In January of 2016 I boarded a plane from Amsterdam to Arusha, Tanzania en route to what was just supposed to be a once-in-a-lifetime ~vacation~ that ended up changing my entire life. And, surprise - you thought you were reading a travel story when in fact you've stumbled on a recipe full of cheese.
Anyway, my friend Megan and I had been planning to climb Mt. Kilimanjaro for a year. The trip wasn't even my idea - it was hers; something she'd wanted to do for a long time. I was just along for the ride. And by "planning" I mean I had obsessively watched youtube videos about Africa for hours but did almost no physical training. At this point in my life I was still sedentary AF - working a desk job by day then eating a box of mac-and-cheese and sitting on the couch watching tv by night. I arrogantly thought, despite Kili being higher than any place I'd ever been by about 9,000ft, it would be an easy hike. Which, incidentally, I had almost no experience with either. Despite living in Montana during college for 5 years, I could probably count the number of times I'd been hiking on one hand. And ironically enough, was known amongst my friends for complaining about how thin the air was in town at 4,000ft. Proof that our Lord has a sense of humor!
Ok so we've established that I was young and naive and had no clue what I was getting myself in to. So we arrive in Tanzania well after dark and are immediately greeted by the hot African air and because it's me we're talking about - bug bites.
Oh, and did I mention - this was my first trip out of the country! At this point I'd been to nearly every state in the US but never outside of it. If you're familiar with the Enneagram personality theory, I'm a four. And this is a classic four move. Never one for subtlety or easing in to things, I'm all about the drama.
Ok so back to the story. Kilimanjaro. 19,340 ft. Six days up, one day down. Day one - Machame Gate. We started mid-morning. Driving to the trailhead we got our first glimpse of Kilimanjaro - it just rises out of the plains out of nowhere. I remember thinking "Oh shit, that's huge". It's unbelievably beautiful, you have to see it in person to understand. There aren't any other mountains around, just Kili and her twin peak Mawenzi. But faced with the thought of being all the way on the top in just 6 days I about fainted with terror. What was I doing here? I don't even hike... I have no business here. But fear has always been a strange friend of mine; given the right circumstances it can be energizing. And that's what I felt in that moment, energized by fear of the unknown.
The first leg of the climb was harder than I expected (of course) but do-able. Mostly I was just drenched in sweat. The second day was probably the most mentally challenging. It was like 7 non-stop hours of climbing stairs. Something I have since grown to love, but on that day all I could think about was how easy it would be to turn around and call it quits. Miraculously I kept at it. Then the next day brought some new fun - my first taste of altitude sickness. We climbed up to 15,000 ft and I felt like I might have left half of my brain behind at Shira camp. Mercifully, we descended to set up camp and I immediately felt better.
The next couple days would go by in a blur. I spent every moment in a foggy state of "why the fuck did I let Megan talk me into this I'm never even walking anywhere ever again" and being led ever upwards by our guides and a mysterious external spirit of knowing that I didn't want to quit.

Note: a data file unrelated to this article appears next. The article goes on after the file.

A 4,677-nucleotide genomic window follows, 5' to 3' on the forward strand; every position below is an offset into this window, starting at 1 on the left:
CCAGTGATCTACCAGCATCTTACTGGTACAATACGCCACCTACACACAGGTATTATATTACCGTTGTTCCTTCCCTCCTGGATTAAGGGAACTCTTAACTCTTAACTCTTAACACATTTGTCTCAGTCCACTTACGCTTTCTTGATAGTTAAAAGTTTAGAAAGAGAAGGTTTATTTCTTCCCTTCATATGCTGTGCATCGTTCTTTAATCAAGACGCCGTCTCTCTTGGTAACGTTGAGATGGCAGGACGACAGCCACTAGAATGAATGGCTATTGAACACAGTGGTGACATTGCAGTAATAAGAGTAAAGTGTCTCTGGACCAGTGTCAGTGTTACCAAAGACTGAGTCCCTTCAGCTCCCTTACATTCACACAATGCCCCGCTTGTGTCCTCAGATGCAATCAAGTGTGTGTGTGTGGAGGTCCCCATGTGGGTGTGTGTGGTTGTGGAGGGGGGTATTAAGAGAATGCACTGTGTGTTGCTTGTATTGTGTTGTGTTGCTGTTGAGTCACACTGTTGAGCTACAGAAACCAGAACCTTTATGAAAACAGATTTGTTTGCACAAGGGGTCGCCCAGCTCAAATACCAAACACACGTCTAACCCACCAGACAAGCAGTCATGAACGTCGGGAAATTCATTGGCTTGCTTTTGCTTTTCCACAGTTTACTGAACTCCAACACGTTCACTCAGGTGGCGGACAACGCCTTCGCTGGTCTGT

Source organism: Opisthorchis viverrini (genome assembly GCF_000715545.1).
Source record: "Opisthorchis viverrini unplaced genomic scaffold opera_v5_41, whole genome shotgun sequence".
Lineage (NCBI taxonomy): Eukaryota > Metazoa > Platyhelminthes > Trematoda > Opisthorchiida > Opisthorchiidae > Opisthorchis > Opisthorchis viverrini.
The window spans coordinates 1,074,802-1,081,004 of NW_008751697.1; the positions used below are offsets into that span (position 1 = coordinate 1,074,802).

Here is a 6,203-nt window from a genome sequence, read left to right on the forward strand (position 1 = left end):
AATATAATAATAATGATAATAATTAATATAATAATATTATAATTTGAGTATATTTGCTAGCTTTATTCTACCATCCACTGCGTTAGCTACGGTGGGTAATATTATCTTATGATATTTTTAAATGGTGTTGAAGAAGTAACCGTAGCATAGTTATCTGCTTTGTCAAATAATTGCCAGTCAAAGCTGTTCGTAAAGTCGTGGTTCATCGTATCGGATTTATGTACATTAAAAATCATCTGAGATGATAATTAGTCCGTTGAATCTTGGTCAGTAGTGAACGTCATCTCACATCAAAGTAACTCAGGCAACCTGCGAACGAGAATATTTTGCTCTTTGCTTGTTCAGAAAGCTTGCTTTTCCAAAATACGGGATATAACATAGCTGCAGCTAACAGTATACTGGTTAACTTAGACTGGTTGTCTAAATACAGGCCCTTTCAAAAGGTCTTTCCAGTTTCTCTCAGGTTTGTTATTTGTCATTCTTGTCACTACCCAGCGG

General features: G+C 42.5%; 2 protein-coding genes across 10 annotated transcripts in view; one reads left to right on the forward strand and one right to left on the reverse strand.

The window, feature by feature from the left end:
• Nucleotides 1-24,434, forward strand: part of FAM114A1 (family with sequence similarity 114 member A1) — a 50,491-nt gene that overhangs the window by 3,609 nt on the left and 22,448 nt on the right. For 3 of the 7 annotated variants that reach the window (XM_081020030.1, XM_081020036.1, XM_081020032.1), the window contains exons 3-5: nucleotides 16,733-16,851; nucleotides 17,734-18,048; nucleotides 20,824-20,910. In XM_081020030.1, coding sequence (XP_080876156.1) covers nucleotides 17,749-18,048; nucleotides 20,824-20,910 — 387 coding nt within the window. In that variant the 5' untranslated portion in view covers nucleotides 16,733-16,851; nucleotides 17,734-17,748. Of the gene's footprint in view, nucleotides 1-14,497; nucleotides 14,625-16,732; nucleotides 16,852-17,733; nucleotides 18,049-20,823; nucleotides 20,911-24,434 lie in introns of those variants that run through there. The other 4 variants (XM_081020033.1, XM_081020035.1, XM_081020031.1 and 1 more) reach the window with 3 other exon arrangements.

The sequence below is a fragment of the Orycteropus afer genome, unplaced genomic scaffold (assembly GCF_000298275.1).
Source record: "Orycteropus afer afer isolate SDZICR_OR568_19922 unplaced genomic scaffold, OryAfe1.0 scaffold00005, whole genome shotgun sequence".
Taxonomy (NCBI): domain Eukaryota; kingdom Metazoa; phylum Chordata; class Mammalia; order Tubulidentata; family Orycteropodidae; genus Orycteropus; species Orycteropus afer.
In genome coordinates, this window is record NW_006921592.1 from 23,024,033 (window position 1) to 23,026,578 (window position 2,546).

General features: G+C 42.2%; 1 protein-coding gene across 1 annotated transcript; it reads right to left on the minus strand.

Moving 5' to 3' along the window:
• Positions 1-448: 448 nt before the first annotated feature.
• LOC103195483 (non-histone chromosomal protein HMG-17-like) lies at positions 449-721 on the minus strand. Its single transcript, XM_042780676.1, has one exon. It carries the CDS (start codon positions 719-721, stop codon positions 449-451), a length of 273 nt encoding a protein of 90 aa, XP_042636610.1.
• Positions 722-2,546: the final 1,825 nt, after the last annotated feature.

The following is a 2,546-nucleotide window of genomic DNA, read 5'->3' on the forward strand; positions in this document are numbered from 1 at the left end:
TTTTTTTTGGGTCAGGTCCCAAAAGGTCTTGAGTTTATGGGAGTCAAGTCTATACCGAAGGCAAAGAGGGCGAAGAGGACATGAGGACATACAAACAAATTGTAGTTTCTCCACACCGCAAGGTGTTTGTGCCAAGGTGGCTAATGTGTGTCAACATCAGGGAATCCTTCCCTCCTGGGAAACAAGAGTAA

Every night at dinner we checked our heart rates and oxygen saturation levels. Everyone's HR rose and oxygen levels dropped the higher we got; but to my horror the night before the summit, I watched my RESTING HR click steadily away at 120bpm. Ok, maybe I should have put in some more time training.
I don't remember a whole lot of the summit; just that we started at midnight and climbed slowly for what seemed like an eternity. It was agonizing. But the thought of quitting now hurt my pride too much, so we kept going. Finally by sunrise we crested the crater. From here the climb would get easier, the guides assured us.
I have never done drugs, but this is what I imagine it feels like. Life is passing on around you as normal but you're stuck in a foggy, ethereal state. Megan told me my lips were navy blue. I caught a glimpse of my reflection in my phone and imagined it to be true. They matched my jacket perfectly. What is it about life that really matters? Do I even care? No. I didn't care about anything at this point. I only lived for another agonizing step.
We made it to the summit. All I could think about was how much I was dreading the descent. I look so unhappy in our photos it's hilarious. After what felt like another eternity we made it back to camp. I took a nap and started to feel better. Naps have that kind of healing power sometimes.
Then we left. And it was only after we were driving away that I started to feel my heart change. I wish I could explain what happened. Somehow the mists of Kilimanjaro had washed away the parts of me that I had built up because I thought "that's who I was supposed to be", and had instead uncovered my true heart. A steady rain pounded the windows of our van, thoughts of a shower and pizza filled everyones imaginations, and I discovered a new flame burning in my heart. I could bore you with all manner of mountain metaphors about the journey being the destination and achieving your goals and what not, but I'll leave those up to you. Instead I'll end with a quote by G.K. Chesterton: "There is a road from the eye to the heart that does not go through the intellect."